Another week, another reminder: The Last of Us is a love story, and sometimes, love can be destructive. Thus far on their journey, Pedro Pascal‘s Joel and Bella Ramsey‘s Ellie have seen devotion take many forms. They’ve witnessed Marlene and Tess’ reserved commitment to responsibility, Bill’s tender endearment to his beloved partner, and now, Henry’s brotherly protection of his vulnerable sibling, Sam. More importantly, however, they’ve seen the consequences that come with each of those stories, and the variable effects that pure love can have on a person and those around them. In Endure and Survive, the series’ stellar fifth episode, the protagonists are forced to explore the darker side of intimacy and learn that love doesn’t always have a happy ending.
To address the elephant in the room, the closing moments of Endure and Survive are incredibly difficult to watch. The episode does an extremely efficient job of introducing Lamar Johnson and Keivonn Woodard as their respective characters early, bringing the show back to the uniquely semi-anthological feel it’s crafted throughout the season, and making their ultimate demise hurt all the more. Not only that, but the duo excel in their roles, evoking exactly the same sense of innocence and optimism that Sam and Henry represented in the original 2013 video game. Much like the other pairs of survivors Joel and Ellie have met on their travels, they mean more than the physical function they serve. They are hope, compassion, and the dream of a better future. So, when they inevitably meet their end, it’s absolutely devastating.
As painful as it is, however, it’s also essential to Joel and Ellie’s own development. No matter what happens in The Last of Us, or who else is present, the story will always come back to Joel and Ellie. That is the singular, unwritten rule of the series. Sam and Henry, as wonderful as they are, exist almost purely to put the show’s protagonists through a certain level of trauma together. The chemistry between the four survivors is immaculate, and for a moment, it seems Joel and Ellie have found a scenario where they can be happy. The beginnings of an informal family. It’s enough for Ellie, and even Joel, to briefly let their emotional guard down, something that they won’t be as quick to do after Sam and Henry’s deaths. Ramsey is particularly excellent in the final scene of Endure and Survive, where Ellie’s freshly hardened exterior is on full display.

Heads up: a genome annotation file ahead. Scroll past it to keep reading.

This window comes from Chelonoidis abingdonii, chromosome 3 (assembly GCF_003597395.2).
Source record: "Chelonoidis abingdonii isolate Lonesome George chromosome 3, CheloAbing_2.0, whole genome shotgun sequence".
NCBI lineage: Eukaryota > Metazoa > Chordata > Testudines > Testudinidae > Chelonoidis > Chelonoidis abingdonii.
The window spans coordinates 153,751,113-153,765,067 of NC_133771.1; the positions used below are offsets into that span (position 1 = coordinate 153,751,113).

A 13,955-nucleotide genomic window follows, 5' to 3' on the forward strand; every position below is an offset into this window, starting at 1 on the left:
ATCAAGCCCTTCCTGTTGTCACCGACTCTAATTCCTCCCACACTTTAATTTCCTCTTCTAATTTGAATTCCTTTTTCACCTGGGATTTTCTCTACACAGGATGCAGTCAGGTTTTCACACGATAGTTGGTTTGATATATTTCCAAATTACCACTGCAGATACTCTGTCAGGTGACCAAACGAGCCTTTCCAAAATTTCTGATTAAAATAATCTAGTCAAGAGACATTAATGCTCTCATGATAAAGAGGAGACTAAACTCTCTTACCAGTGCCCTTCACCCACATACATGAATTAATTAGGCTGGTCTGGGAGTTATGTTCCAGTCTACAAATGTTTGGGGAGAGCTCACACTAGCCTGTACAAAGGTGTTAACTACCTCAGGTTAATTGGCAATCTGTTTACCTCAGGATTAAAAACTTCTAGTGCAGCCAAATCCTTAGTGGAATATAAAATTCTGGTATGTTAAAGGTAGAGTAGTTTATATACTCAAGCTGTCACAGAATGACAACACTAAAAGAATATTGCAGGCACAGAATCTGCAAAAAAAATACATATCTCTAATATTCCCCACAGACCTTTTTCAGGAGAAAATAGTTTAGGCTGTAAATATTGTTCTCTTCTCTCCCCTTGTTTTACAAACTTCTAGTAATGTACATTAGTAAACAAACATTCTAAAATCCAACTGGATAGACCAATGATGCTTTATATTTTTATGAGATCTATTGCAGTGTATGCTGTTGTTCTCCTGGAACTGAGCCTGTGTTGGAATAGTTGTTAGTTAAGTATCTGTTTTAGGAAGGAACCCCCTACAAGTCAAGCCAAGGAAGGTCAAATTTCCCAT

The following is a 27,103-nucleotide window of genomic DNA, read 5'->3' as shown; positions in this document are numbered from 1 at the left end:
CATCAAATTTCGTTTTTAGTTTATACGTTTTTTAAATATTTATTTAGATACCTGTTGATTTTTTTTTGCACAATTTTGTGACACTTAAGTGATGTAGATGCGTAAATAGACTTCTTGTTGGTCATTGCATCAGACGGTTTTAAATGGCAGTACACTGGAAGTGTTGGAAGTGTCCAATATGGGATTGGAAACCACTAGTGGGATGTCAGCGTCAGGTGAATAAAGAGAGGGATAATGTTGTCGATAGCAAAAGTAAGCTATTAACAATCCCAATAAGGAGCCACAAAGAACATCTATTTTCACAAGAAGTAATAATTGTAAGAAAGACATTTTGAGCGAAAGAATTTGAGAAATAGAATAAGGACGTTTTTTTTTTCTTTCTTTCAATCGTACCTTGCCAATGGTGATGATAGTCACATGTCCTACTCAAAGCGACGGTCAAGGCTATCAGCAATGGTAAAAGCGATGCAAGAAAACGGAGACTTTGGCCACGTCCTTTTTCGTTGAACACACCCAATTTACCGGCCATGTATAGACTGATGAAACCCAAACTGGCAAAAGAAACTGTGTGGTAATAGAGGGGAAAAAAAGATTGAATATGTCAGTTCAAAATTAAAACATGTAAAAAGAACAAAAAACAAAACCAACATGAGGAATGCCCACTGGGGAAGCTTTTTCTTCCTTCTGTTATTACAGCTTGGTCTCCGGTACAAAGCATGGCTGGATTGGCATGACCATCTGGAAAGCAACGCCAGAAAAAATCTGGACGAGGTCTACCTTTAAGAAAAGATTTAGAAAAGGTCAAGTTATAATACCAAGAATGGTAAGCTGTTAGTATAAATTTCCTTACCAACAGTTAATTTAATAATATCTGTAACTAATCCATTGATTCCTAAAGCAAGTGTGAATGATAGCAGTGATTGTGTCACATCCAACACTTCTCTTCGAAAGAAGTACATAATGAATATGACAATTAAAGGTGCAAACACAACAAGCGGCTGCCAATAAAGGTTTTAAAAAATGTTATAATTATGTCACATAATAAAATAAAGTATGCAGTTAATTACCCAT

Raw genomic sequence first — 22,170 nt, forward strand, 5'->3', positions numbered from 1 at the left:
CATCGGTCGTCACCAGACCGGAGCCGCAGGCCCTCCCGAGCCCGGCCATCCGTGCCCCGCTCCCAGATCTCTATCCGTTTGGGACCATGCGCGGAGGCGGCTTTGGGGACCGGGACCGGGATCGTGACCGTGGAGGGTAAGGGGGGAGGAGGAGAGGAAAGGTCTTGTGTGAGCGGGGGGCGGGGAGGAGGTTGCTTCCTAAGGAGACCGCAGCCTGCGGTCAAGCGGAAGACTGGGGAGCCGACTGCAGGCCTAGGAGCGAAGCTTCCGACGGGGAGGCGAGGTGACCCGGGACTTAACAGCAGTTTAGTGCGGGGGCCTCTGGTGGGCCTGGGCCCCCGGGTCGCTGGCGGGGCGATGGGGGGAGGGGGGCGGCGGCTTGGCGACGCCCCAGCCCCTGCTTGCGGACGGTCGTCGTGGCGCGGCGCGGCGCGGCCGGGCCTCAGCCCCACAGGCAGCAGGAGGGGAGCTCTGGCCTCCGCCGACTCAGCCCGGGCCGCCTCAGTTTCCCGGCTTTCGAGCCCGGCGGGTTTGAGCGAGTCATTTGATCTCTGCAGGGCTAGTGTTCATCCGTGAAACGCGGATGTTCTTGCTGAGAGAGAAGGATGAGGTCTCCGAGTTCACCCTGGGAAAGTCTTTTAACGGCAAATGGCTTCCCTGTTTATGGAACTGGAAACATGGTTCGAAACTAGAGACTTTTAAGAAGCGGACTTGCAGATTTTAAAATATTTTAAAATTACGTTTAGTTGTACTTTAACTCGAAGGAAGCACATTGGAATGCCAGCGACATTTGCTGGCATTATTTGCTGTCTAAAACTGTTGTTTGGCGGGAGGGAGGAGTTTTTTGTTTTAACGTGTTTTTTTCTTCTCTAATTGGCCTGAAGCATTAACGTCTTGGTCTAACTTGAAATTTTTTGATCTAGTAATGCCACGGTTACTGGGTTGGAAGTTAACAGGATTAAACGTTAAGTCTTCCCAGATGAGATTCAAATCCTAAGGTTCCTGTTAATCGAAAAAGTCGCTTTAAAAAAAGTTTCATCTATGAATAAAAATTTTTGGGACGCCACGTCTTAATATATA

If Bill and Frank, in all their glory, were meant to show Joel the potential of a lasting relationship, then Sam and Henry are there to remind him what can happen on the other end of the spectrum. Love, for all its worth, is also the foundation behind some of life’s cruelest acts. There are consequences to letting people open your heart, both good and bad, and The Last of Us is hellbent on spelling this out at every turn. Luckily, it has a sublime cast and talented creatives bringing its heartbreaking spectacle to life. They make the worst of it all feel immensely human, which is also perhaps why fans are so compelled to watch in spite of all the hurt.
Also of note in this episode is the work done with Melanie Lynskey‘s Kathleen. The Last of Us operates best in a grey area and has always maintained this by pitting Joel and Ellie against enemies who aren’t exactly straightforward baddies. Yes, Kathleen is willing to perform acts of violence that would even give Joel pause, but showrunner Craig Mazin does his best to make it clear that doesn’t come from nowhere. Just like everything else in this episode, it emerges from the darkest corner of love. She is human, and her susceptibility to grief also makes her volatile. Joel and Ellie may not be there yet, but there’s nothing to say one or both of them couldn’t reach that point eventually. Not even Henry, who reveals he’s also committed ostensibly atrocious acts in the name of love, is safe from his own humanity. It all comes together so nicely and is simply genius storytelling.
Lastly, as a fan, there’s no way Endure and Survive can be discussed without mention of the Infected horde. Ever since Joel and Ellie survived that Clicker attack in the show’s second episode, the threat of Infected has been far and few between. Several locations of fan-favorite Infected encounters come and go in the series without a hint of the fungal monstrosities in sight. The reasoning behind this, that the heart of the story is about the people and not the creatures, makes total sense, but there has been a wanting desire to see the show’s heroes go up against the living undead again for a while now. With a stirring third act, HBO’s The Last of Us makes up for the intermediate absence of Infected with one fell swoop of chaos, carnage, and a big ole’ Bloater. The resulting exodus of characters is a glorious mix of pain and pleasure.
Endure and Survive is potentially the best episode the series has yet to offer. It contains nearly every aspect of The Last of Us that makes the story memorable. The desperate exhilaration of survival, antagonists both alive and unwell, the fear of fungus, and a deep dive into the intense complexity of emotion that only Neil Druckmann and Mazin could configure. Everything boiling down to a clipboard, asking Ellie, and everyone at home, to stay awake. It’s beautiful and draining all at the same time. At this point, there’s no doubt audiences will be back for more.